The Book of Onei is an antinomian dream grimoire, providing deceptive yet true information about the art of Oneiromancy or dream magic in the form of poetry, fantasy, and intentionally ambiguous instructions.
In the city of Sophia in the land of Onei, only wisdom was valued and the foolish were outcasts. The wise used them only for pulling carts or breaking stones, but those whose foolishness was too offensive to the wise were driven away, forced out into the rocky wasteland on the borders of the Plains of Day and Night. Sometimes the lights from their campfires could be seen in the distance, but this sight made the wise uneasy and so they often chose to leave their shutters drawn. All over the splendid city made of colored glass and hammered bronze, onion-domed towers and lofty pinnacles, the night was dark, but in the rocky wasteland outside the city there were lights like distant stars. It was almost as if the wise were frightened of those campfires, which grew more numerous every year.
Such a fate was Aphron’s, son of the philosopher Qaran the Luminous. He had always been foolish, a drinker of strong wines and a sleeper at noon, but his father’s reputation for wisdom was so pronounced, even in a city as wise as this one, that he had managed to reach his nineteenth year before anyone dared to speak against him. When the outcry to banish Aphron came at last, his father Qaran took him aside and sought to prepare him for what lay ahead.
“My son,” he said, “you are not wise, but there is no need for you to become one of those who cluster around the campfires at the edge of the city. For there are two paths to wisdom, and one is close at hand. If you go out past the rocky wasteland and into the Plains of Day and Night, you will come to the Starry River. Cross that river, and seek the priests in the Plain of Day. They will teach you the wisdom of faith and service, and you may return here as a priest.”
So Aphron set off, and his path took him out through the rocky wasteland and past the ashes of the discarded cooking fires. None of the foolish were to be seen by day, and rumor had it that they shunned the daylight, seeking to hide their shame by burrowing and digging, living in caves like furtive animals. It took Aphron three days to cross the rocky wasteland, but he never saw any fools there, only their campfires after sunset. When he made an effort to approach a campfire, it would wink out like a closing eye, leaving the night in a more total darkness. So Aphron concluded that the fools had rejected him, knowing him somehow to be a seeker of wisdom. He pressed on into the Plain of Night.
The Plain of Night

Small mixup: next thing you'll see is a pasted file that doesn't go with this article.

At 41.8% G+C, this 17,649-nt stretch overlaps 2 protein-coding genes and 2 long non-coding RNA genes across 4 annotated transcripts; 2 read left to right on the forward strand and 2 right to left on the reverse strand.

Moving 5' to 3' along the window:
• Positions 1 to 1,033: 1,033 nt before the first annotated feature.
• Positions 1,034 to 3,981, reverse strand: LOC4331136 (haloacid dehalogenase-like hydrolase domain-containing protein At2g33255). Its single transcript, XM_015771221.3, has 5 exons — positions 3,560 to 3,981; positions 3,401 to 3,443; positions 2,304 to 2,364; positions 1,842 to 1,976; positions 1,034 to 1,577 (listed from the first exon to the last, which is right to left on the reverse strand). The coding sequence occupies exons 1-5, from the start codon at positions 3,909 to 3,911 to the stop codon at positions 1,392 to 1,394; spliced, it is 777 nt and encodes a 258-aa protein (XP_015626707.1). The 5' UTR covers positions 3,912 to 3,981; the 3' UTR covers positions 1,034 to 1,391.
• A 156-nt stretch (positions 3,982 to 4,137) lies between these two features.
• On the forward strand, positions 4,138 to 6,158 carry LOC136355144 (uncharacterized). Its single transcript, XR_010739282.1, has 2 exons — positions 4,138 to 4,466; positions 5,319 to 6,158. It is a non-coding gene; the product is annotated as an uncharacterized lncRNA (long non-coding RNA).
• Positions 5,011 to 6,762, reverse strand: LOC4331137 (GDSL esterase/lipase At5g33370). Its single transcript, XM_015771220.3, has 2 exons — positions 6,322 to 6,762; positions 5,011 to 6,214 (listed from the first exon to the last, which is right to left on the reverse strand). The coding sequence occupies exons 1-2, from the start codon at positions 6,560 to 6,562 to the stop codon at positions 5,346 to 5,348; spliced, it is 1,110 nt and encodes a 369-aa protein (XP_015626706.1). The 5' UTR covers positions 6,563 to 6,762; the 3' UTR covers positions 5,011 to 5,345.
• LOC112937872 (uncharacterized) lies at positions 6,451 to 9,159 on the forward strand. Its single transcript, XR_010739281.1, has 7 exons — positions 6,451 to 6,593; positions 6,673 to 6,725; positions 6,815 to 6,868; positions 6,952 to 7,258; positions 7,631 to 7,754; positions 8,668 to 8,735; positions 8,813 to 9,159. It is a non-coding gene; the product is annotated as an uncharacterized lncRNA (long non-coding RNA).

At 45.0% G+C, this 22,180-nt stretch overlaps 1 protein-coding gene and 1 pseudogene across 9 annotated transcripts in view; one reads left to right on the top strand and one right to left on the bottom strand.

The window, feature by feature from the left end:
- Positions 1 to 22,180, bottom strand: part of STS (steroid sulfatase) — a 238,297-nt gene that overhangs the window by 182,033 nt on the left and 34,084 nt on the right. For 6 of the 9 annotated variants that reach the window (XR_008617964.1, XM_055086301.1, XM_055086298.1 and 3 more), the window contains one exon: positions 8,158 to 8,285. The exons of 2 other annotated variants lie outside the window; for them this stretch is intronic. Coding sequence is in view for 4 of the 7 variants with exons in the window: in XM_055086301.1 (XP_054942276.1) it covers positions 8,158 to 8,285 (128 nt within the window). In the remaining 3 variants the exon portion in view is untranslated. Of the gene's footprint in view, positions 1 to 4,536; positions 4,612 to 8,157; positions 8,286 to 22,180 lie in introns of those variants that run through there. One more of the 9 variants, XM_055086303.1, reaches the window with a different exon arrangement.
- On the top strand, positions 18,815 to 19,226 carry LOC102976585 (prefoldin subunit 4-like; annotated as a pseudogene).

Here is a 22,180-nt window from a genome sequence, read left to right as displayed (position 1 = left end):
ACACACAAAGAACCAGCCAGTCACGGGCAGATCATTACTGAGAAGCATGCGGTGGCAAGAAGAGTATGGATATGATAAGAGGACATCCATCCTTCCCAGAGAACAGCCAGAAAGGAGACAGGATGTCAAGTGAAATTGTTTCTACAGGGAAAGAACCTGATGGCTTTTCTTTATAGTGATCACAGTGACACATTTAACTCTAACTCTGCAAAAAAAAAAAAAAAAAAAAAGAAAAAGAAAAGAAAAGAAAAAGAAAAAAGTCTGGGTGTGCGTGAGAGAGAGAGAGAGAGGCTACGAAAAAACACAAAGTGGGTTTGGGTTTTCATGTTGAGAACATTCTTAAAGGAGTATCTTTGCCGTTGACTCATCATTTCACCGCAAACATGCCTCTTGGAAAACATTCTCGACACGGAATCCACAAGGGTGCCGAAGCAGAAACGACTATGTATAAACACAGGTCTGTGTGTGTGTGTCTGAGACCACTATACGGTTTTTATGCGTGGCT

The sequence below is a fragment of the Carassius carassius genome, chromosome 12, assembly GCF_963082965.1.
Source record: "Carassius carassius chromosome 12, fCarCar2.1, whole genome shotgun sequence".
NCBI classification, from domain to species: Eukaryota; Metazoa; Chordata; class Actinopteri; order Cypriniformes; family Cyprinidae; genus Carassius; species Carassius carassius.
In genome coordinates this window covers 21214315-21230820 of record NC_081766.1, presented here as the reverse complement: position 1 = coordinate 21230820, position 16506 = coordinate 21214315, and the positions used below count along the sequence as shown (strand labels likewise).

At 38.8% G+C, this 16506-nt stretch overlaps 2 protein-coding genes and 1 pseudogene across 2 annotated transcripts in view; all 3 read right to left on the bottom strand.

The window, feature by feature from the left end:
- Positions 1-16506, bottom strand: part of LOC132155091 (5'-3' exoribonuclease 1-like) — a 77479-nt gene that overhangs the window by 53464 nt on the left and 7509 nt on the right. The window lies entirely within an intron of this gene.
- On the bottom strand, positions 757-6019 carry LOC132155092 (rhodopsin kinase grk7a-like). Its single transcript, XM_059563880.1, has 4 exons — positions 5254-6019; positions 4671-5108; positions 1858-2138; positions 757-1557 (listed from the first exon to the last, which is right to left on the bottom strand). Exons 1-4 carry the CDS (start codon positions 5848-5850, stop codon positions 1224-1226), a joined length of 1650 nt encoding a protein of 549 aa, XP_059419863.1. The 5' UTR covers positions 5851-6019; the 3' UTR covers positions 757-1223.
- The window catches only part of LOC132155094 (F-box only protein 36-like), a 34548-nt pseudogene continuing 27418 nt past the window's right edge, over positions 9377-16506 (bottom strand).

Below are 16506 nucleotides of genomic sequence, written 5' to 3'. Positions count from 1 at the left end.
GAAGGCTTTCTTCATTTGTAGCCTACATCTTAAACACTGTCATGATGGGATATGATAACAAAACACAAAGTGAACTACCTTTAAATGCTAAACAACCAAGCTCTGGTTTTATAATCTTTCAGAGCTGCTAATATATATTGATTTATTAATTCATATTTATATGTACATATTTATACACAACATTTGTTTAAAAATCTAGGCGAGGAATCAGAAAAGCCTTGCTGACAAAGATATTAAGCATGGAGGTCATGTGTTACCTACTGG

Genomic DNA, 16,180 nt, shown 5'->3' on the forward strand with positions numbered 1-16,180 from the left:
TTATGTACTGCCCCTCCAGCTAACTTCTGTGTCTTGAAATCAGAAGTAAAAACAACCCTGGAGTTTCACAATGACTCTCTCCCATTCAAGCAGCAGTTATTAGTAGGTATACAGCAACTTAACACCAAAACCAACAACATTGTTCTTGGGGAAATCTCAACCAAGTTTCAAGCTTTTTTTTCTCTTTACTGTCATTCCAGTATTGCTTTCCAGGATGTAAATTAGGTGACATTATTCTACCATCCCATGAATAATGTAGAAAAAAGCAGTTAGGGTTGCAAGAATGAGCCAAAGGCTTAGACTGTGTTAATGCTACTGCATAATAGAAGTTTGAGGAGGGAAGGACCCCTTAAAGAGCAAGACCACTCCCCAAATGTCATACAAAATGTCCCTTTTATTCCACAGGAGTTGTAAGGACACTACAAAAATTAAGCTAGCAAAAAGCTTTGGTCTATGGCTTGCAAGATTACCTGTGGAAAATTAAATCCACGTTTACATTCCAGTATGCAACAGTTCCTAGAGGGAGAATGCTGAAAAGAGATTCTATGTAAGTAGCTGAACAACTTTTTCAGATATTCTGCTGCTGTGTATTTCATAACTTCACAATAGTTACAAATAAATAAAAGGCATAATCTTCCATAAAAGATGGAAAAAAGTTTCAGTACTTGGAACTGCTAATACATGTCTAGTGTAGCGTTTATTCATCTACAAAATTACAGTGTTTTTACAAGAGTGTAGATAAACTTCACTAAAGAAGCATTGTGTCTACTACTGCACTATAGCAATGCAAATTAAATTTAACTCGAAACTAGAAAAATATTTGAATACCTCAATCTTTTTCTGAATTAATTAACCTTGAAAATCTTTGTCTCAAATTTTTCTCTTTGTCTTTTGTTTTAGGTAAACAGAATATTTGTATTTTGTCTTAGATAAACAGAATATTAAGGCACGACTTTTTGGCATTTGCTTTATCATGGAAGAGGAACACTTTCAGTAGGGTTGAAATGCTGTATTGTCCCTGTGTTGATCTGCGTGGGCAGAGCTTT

The Plain of Night was a terrible place, where the sun never rose and the moon never shone, like the moonless nights preferred by thieves and reivers. No path showed the way through that dark, flat plain, but for as long as Aphron walked upon it he heard noises in the nearer distance. Stealthy footsteps crept slowly up on him, seeming to be preparing an ambush, but no predator ever struck. Sinister whispers seemed to breathe conspiracies, but he could never make out the words they were speaking. The fear of walking through constant danger was far worse for Aphron than an actual attack, for as a frequenter of taverns and wine houses he was no stranger to sudden violence, and he carried a long, flame-bladed rapier at his side. He clutched the hilt and prepared himself, but no attack ever came.
Without any sign of sun or moon, he had no idea how long he walked, but at last he came to a shining river, faintly silver with the light of all the constellations that seemed to glow from beneath the waters. Aphron could not decide if there were stars in the water, the night sky of some other world perhaps, or if it was only a reflection. When he compared the constellations in the Starry River to those in the sky above him, they did not seem quite the same, but he was at a loss to say exactly how. Remembering that he was a fool after all, he gave up wondering, and looked for a place to cross the river.
There was a ferry-man on the riverside in the silvery darkness, sitting and playing dice with no one and drinking dust from an old clay cup. When he looked up at Aphron and spread his hand for the fare, his smile looked as evil as a death’s head grinning, and his skin was stretched so tight over his bones he might as well have been a skeleton. But after Aphron had paid the fare, and the two of them had gone halfway across the river, his flesh filled out. His malicious grin became a somber frown, he grew a long white beard, and his eyes became bright and blue, though they stared blindly ahead of him. A moment later, they passed into daylight. Before the ferry-boat had crossed the Starry River, both sides of the bank had been the same black landscape. Now both of them were all but drowned in sunlight, and the Plains were a wonderland of grass and flowers, while the air was so fresh it tasted like honey. The ferry-boat landed on the Plain of Day, and Aphron walked in search of the priests who live there.